Map of the Feather River watershed.

The Feather River flows from the northern end of Sierra Valley in southeastern Plumas County, and consists of three branches. As the Sierra Nevada’s largest and northernmost river, it flows 185 miles from its headwaters to the Sacramento River.

78 miles of the Middle Fork of the Feather River (above Oroville Reservoir) is listed as a National Wild and Scenic River, with different sections classified as wild, scenic, and recreational. The Middle Fork also has a 111-mile dam-free river reach, from the source of headwaters to Oroville Reservoir. Popular for fishing Steelhead, Chinook salmon, catfish, shad, and bass, the river offers an excellent Class I-II, 94-mile canoe trip from Oroville to the American River confluence in Sacramento.

The 3,200 square mile watershed is comprised of 65% public land, managed by the U.S. Forest Service. The watershed hosts camping and swimming opportunities, riverfront oak savanna, and riparian forests. The watershed is also home to Feather River stonecrop, an endemic plant that grows along the slopes of the river in Plumas and Butte counties.

Historically, the Middle Fork was one of 12 originally designated rivers in the National Wild and Scenic Rivers System (1968). Water from the Feather River is heavily used and diverted into irrigation ditches for agricultural purposes. The river has formed several valleys, including Indian Valley and American Valley, which are used primarily for grazing, hay production, and agriculture. The site of the river’s headwaters, Sierra Valley, is the largest high-alpine meadow within the continental United States, and is an important stopover site for migratory birds.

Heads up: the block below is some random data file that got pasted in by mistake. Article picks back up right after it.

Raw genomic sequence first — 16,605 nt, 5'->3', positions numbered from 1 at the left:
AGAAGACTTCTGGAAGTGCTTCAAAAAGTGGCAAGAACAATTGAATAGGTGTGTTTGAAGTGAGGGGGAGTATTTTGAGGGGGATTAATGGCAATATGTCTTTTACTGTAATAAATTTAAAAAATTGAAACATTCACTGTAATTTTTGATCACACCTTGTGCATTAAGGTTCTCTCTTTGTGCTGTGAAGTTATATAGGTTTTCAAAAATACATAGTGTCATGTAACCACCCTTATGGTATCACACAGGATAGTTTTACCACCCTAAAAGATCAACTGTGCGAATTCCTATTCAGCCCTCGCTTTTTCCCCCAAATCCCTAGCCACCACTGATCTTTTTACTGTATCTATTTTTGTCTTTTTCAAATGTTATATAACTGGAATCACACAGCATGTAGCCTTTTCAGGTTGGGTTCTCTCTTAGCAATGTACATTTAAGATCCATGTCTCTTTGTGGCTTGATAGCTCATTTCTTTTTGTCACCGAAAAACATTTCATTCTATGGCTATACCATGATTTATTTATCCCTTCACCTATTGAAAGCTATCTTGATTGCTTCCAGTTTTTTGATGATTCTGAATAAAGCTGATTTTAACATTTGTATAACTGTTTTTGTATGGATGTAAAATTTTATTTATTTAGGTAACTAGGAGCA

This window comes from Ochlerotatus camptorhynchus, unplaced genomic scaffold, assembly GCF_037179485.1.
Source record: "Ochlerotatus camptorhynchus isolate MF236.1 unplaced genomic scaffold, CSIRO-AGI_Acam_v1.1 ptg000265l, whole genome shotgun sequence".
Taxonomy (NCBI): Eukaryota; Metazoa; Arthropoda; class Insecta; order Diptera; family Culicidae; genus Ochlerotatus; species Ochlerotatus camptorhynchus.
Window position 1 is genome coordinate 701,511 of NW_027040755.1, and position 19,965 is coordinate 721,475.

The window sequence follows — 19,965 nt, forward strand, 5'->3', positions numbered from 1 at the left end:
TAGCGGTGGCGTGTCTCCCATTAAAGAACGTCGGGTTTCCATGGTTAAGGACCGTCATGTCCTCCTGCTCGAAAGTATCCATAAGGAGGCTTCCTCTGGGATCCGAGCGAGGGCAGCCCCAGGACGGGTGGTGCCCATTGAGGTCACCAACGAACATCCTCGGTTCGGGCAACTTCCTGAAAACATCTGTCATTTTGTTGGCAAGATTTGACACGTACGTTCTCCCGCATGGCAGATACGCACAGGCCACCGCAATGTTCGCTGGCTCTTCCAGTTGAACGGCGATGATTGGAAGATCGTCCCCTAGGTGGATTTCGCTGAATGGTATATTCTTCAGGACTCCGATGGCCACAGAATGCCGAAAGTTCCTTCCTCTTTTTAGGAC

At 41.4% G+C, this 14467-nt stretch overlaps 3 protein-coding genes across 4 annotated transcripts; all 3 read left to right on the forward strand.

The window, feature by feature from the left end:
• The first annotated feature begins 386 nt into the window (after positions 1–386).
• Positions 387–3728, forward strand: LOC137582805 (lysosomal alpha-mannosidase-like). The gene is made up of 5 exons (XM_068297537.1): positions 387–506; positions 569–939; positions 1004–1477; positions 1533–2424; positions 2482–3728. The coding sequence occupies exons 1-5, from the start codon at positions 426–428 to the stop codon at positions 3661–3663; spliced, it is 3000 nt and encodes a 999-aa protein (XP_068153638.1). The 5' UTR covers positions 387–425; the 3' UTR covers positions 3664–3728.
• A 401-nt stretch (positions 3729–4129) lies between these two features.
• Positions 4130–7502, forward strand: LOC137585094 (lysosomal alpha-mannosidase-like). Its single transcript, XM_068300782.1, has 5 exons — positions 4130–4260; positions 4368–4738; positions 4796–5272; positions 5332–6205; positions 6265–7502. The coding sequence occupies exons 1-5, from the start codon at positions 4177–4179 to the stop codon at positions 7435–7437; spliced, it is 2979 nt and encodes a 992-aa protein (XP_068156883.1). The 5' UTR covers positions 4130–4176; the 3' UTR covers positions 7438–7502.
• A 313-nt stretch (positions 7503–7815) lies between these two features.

Threats to this River

American Rivers played a lead role in the relicensing of Oroville Dam, the tallest in the United States and the largest dam in the California State Water Project.  Oroville blocks salmon and steelhead from reaching many miles of spawning habitat and dramatically alters the flows and water quality of the Feather River downstream. In 2006, participants in the relicensing reached a settlement agreement that will benefit the Feather River in several ways, including improving flows and water temperatures for salmon, restoring floodplain habitat and expanding habitat for salmon and steelhead, and improving opportunities for river recreation.

As of March 2013, implementation of the settlement agreement is still pending approval of the National Marine Fisheries Assocation. American Rivers is currently working to establish a Blue Trail through Oroville, CA in conjunction with the projects planned as provisions of the settlement agreement. A Blue Trail will provide benefits and opportunities to the local community and visitors alike, and will integrate area attractions like the Oroville Wildlife Area and other settlement agreement projects and enhancements.